You know that short-term exposure to sunlight is important for your overall health—especially those hits of the morning sun when the UV rays are lower. Sunlight also helps vitamin D production and is known to increase serotonin levels, which can help decrease depression and anxiety, and help improve sleep quality. But there are few other things to keep in mind when it comes to the sun.
So let’s talk about what an excessive amount of sun exposure can do to your cellular health, specifically in terms of UV damage and other stressors.
What is UV damage?
First, let’s take a look at how UV rays affect our cells. There are three types of UV rays: Ultraviolet A, B, and C, also known as UVA, UVB, and UVC.
The last two types, UVB and UVC, are mostly absorbed by the ozone layer, although UVB helps the body produce Vitamin D. That being said, the main ultraviolet radiation you’re exposed to here on earth comes from UVA. When you’re not properly protected by clothing or sunscreen, proteins and DNA are the primary targets for damage, which means your cells take the main hit and struggle to carry out their main functions, like energy production and repair. And if your cells can’t repair themselves, that’s where the aging process begins.
What is cellular stress?
Excessive amounts of sunlight exposure stresses out your cells by depleting your NAD+, an important coenzyme in cellular energy and repair. Let’s take a look at why.
Your body uses NAD+ to repair cells that become damaged as a direct result of prolonged UV exposure.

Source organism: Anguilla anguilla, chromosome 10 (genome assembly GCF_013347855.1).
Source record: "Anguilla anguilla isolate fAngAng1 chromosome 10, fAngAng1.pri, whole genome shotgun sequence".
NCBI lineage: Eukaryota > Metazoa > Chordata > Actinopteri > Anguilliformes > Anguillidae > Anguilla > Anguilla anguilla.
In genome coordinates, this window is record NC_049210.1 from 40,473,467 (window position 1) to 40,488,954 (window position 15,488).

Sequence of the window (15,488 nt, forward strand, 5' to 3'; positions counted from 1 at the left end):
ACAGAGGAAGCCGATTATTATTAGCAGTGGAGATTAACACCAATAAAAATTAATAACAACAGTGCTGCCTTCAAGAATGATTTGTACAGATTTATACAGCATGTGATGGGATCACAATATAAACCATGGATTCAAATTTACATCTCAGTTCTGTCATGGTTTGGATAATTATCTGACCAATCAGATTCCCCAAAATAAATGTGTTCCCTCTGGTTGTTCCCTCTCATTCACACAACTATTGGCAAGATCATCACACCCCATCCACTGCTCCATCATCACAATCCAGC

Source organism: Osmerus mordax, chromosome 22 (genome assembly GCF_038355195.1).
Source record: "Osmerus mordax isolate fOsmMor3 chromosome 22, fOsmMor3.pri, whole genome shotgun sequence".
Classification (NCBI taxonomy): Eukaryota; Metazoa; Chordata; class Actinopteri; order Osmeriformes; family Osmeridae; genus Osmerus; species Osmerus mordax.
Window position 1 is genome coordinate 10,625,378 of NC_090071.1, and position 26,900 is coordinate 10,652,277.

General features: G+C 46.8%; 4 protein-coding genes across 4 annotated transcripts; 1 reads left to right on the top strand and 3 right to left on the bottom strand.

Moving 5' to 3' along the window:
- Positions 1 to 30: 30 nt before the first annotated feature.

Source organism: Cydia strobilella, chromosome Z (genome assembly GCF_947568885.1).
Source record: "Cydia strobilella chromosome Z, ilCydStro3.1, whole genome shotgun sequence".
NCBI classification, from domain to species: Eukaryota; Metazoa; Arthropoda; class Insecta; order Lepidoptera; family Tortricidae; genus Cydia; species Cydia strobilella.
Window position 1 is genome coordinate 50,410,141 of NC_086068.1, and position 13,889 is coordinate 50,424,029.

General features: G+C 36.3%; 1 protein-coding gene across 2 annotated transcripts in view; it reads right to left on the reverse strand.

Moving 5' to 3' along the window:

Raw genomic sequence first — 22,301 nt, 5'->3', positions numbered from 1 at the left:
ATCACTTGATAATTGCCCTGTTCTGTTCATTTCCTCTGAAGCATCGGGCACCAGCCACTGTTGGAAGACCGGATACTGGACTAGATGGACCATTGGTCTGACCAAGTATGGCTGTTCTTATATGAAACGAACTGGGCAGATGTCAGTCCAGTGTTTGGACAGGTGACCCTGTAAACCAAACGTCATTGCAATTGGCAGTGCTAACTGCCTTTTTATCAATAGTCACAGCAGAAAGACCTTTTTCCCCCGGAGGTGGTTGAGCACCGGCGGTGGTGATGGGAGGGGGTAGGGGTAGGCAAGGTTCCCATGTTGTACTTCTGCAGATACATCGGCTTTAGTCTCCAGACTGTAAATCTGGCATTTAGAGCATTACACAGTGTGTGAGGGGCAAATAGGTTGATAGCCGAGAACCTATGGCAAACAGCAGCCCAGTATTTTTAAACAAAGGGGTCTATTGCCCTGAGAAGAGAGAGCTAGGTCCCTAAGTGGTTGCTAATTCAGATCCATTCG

A review published in the International Journal of Molecular Sciences suggests you’ll experience a greater sensitivity to sunlight if your NAD+ levels are depleted because UV rays have an adverse effect on cellular repair processes.
Maintaining NAD+ levels helps support a family of enzymes called “sirtuins” that help maintain cellular health and repair cellular damage.
All in the family.
Sirtuins are a group of seven enzymes that help regulate overall cellular health like energy metabolism and stress response (e.g., what happens during UV exposure), which are all things that can affect the aging process. A review published in Trends in Cell Biology suggests sirtuins need to lean on NAD+ for help to do this job properly.
These sirtuins enzymes react to the amount of NAD+ in the cells, helping them respond to stress and maintain their overall health. Because we know that NAD+ levels decline as we age, this relationship between sirtuin activity and NAD+ effectively promotes cellular health and healthy aging.
Protect yourself from the sun.
If you do step out into the sun, there a few things you can do to protect yourself:
Cover up within 10-15 minutes of being in direct sunlight
Wear sunscreen with an SPF of at least 15+
Try to limit prolonged sun exposure.
And, if you feel like you’ve been out for too long or show signs of burning or fatigue, there are a few ways you can get back on track. Maintaining a healthy diet, moving your body, or taking a mitochondrial supplement can all boost your NAD+ levels and help you recover more quickly.